It doesn’t matter how many awards Ridley Scott’s film about the famous kidnap of the oil tycoon John Paul Getty’s grandson picks up, it is destined to be remembered for only one thing: the movie star who didn’t appear in it.
It is called All The Money In The World, but you can’t help feeling you’re watching another picture, Kevin Spacey’s Ghost.
The disgraced actor’s presence is palpable, even though every shred of visual evidence he ever existed in the film, lays crumpled up on the cutting room floor.
He played John Paul Getty, the richest man in the world, before the grisly accusations against him of sexual harassment started.
Overnight he went from A-list star to box office poison, leaving the expedient Scott with little choice but to re-shoot Spacey’s 22 scenes with another actor playing the octogenarian billionaire.
Enter 88-year-old Christopher Plummer, who with little notice and only nine filming days, takes the role by the scruff of its neck and delivers a Getty that is detached, malevolent, and – at times – vulnerable.
He does a good job, a great job even, given the circumstances. But he lacks a ruthless coldness that really drives home the film’s message, which is just how shocking the corruption of the human soul can be, when overwhelmed by enormous wealth and power.
And that is a problem.
The Spacey scenes might have been reshot at the last minute, but the whole film wasn’t remade.
It is therefore his original, colder performance that sets the tone for how the other actors – most particularly the excellent Michelle Williams, as the kidnapped boy’s desperate mother – react to his actions in many of their own scenes.
So although Spacey isn’t ever physically in shot, his presence is.
Which is jarring, because the ensemble are playing against a much nastier Getty than the one we see. So, for instance, the level of aversion and disgust Williams’ character has for her former father-in-law, which, over time is shared by his security guy, (a bland Mark Wahlberg), never quite rings true.
Plummer’s Getty is approachable; you sense he could be prevailed upon.
Whereas Scott says Spacey played him harder.
And we know from recent performances in Baby Driver and House of Cards the chilly nastiness the actor can summon from within.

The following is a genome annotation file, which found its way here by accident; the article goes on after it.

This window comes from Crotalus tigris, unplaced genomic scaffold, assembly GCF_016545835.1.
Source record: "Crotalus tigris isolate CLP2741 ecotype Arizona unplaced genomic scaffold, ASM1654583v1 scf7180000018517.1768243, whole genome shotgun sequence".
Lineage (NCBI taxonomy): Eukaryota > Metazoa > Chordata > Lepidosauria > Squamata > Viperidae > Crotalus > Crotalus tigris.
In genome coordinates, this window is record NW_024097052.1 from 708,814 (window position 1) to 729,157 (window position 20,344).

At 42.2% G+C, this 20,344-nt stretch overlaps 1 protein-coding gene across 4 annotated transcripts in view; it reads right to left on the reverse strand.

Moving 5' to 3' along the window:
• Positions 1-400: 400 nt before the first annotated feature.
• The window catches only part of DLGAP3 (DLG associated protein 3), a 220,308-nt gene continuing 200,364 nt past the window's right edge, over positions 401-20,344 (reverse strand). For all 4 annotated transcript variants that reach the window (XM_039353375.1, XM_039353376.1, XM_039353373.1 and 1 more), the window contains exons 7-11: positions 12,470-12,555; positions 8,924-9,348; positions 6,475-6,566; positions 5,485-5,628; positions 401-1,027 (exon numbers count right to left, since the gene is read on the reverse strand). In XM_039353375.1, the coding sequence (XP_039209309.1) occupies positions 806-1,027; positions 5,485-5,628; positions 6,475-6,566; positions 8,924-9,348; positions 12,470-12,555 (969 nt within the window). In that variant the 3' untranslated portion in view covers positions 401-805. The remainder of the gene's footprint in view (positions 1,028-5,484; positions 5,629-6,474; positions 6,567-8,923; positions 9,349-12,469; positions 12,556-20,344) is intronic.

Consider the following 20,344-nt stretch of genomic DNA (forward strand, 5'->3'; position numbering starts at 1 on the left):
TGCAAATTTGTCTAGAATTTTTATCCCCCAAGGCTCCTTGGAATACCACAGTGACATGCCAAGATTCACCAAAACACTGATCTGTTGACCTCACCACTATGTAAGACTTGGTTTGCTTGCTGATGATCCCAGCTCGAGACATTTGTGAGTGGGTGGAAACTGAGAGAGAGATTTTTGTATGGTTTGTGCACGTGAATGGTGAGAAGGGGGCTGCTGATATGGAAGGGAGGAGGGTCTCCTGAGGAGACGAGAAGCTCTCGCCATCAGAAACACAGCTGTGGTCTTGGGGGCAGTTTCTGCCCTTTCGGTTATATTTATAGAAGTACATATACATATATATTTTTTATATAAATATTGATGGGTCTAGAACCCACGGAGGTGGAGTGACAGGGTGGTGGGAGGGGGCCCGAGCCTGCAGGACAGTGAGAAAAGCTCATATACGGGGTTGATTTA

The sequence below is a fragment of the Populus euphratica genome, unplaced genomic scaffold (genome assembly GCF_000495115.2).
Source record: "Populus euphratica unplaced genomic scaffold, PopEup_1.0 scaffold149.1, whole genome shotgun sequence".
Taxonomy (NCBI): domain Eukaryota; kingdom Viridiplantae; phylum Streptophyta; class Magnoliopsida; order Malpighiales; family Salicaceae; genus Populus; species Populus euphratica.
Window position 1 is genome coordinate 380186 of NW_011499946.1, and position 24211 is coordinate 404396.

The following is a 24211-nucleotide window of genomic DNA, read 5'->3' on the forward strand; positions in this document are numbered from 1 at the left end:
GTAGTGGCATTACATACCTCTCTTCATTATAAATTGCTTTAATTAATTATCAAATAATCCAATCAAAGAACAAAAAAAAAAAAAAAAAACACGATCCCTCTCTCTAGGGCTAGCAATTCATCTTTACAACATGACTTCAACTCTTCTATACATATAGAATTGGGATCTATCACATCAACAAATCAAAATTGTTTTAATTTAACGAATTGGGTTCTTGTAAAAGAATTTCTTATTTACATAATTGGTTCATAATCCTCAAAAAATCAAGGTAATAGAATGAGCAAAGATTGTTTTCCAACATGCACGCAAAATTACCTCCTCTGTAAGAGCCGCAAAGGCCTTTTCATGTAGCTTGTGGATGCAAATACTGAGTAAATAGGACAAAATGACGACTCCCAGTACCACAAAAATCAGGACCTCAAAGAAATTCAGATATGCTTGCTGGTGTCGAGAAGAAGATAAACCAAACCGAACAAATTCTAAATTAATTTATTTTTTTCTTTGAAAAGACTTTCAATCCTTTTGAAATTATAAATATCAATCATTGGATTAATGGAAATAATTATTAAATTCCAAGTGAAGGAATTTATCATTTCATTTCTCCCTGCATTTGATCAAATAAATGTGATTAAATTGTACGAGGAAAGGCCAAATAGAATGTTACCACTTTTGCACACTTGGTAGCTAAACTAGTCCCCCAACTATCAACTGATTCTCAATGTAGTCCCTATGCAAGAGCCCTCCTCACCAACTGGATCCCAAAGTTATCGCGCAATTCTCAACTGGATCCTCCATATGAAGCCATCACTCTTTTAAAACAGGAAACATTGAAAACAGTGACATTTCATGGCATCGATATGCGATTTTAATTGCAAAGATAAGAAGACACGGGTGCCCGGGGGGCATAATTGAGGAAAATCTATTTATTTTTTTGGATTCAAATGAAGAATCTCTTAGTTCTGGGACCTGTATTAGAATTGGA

You would think callousness is a necessary character trait for a kidnapper, but not in the case of Cinquanta (Romain Duris), in this movie.
He is the crook with more heart than the man, from whom he is trying to extort $17million (who is the real baddie sort of thing). While Getty refuses to pay a penny of his 16-year-old grandson’s ransom (Charlie Plummer – no relation to Christopher), Cinquanta experiences a reverse Stockholm syndrome and starts to look tenderly over the cocky teenager, he grabbed from the streets of Rome and imprisoned.
He does ok.
You warm to him as he warms to the boy, but he plays the part too much like a spaghetti western cliché baddie, cheroot and all.
His performance is indicative of the film overall, which is good in parts, but never gets anywhere near the heights of past Ridley Scott classics such as Alien, Blade Runner, or Thelma & Louise.
The first half flits around, all over the place, like a fly looking for somewhere to settle.
It starts with the kidnap in 1973 in an Antonioni-like Italian evening scene, nips over to druggy Marrakesh in the 60s, goes back to Saudi Arabia in the 40s where Getty made his oil fortune, and then jumps forward to 1971 San Francisco.
Priming the canvas is all well and good, but it pales after an hour of short, superficial establishing vignettes.
The second hour is much better.
After all, there’s been far too much dithering. The gangland leader knows what to do.
The young lad is going to have to lose his ear, to get things moving.
From the moment the creepy Mafiosi doctor enters the fray with his scalpel and chloroform, to undertake his dastardly deed, the movie ratchets up several notches.
Suddenly it’s all action.
The focus narrows, the tension builds; we have lift off.
The final thirty minutes are very good.
All The Money In The World is a parable about the shortcomings of great wealth and power. They can’t buy you peace of mind. Nor, as we find out, can they protect you from bad people and the ugly side of life.
It is a film about a cause célèbre, that has become its own cause célèbre.
It will become as notorious as its protagonist’s tight-fistedness. Money and power and an entitled man behaving badly are the uniting theme.